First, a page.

Advocates say self-driving cars will make other road users safer—but at what price?
“As self-driving cars roll out, they’re already being billed as making me—and millions of American cyclists, pedestrians and vehicle passengers—safer.
“As a driver and a cyclist, I initially welcomed the idea of self-driving cars that could detect nearby people and be programmed not to hit them, making the streets safer for everyone. Autonomous vehicles also seemed to provide attractive ways to use roads more efficiently and reduce the need for parking in our communities. People are certainly talking about how self-driving cars could help build more sustainable, livable, walkable, and bikable communities.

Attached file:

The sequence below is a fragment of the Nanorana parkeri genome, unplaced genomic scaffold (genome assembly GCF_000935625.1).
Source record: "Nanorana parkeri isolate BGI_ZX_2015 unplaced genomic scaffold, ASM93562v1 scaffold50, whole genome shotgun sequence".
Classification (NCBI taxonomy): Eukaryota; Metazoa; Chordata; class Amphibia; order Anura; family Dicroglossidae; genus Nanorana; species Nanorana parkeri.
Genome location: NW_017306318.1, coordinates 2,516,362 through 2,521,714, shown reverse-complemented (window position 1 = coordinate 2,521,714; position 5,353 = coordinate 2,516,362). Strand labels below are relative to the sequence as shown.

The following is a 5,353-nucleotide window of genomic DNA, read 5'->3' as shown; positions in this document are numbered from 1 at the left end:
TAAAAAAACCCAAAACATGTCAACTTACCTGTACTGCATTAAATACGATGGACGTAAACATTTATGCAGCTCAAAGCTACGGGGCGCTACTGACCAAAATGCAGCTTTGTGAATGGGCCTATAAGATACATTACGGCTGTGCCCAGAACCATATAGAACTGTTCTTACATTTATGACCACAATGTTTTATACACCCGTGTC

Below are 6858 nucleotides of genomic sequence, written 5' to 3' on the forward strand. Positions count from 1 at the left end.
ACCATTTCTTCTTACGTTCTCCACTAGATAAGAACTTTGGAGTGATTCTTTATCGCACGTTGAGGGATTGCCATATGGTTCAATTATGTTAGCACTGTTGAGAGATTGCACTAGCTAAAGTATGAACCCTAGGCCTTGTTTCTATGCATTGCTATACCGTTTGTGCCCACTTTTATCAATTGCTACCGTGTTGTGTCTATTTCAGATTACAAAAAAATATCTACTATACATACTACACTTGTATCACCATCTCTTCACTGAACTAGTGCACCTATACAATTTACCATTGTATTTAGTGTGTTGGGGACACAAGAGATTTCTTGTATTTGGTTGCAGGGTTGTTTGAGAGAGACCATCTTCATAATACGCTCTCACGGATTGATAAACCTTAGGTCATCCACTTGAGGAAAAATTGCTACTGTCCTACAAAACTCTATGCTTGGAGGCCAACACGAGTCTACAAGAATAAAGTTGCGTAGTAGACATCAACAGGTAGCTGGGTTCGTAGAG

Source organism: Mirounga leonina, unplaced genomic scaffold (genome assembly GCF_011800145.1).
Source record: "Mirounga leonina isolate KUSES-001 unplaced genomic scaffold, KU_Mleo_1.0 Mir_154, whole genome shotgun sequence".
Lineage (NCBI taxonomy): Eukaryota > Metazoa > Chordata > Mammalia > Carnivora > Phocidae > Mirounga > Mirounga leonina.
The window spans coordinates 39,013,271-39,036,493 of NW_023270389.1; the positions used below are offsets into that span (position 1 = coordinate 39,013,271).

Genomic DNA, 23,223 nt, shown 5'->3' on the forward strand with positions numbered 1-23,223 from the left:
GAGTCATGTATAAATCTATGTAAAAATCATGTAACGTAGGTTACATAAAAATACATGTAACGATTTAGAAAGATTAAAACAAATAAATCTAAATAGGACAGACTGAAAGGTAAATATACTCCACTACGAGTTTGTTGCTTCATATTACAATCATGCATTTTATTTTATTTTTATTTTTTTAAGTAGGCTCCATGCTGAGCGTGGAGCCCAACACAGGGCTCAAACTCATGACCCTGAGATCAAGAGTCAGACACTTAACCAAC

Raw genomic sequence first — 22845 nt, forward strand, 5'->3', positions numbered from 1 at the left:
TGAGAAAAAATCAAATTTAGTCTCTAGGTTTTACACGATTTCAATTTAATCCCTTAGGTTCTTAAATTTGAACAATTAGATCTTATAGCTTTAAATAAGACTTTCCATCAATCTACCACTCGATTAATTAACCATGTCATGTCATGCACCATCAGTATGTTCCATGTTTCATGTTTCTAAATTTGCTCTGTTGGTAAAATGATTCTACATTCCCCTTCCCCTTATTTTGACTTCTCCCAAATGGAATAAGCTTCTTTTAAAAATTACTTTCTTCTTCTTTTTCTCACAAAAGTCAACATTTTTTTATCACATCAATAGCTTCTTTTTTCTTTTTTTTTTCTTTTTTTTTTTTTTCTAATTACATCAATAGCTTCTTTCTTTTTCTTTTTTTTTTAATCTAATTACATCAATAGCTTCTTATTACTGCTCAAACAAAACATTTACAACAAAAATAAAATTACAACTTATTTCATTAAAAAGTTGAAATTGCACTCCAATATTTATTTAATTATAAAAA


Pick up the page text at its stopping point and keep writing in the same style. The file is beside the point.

“But as an urban planner and transportation scholar who, like most people in my field, has paid close attention to the discussion around driverless cars, I have come to understand that autonomous vehicles will not complement modern urban planning goals of building people-centered communities. In fact, I think they’re mutually exclusive: We can have a world of safe, efficient, driverless cars, or we can have a world where people can walk, bike and take transit in high-quality, human-scaled communities.”
FULL STORY published October 4, 2018 via CityLab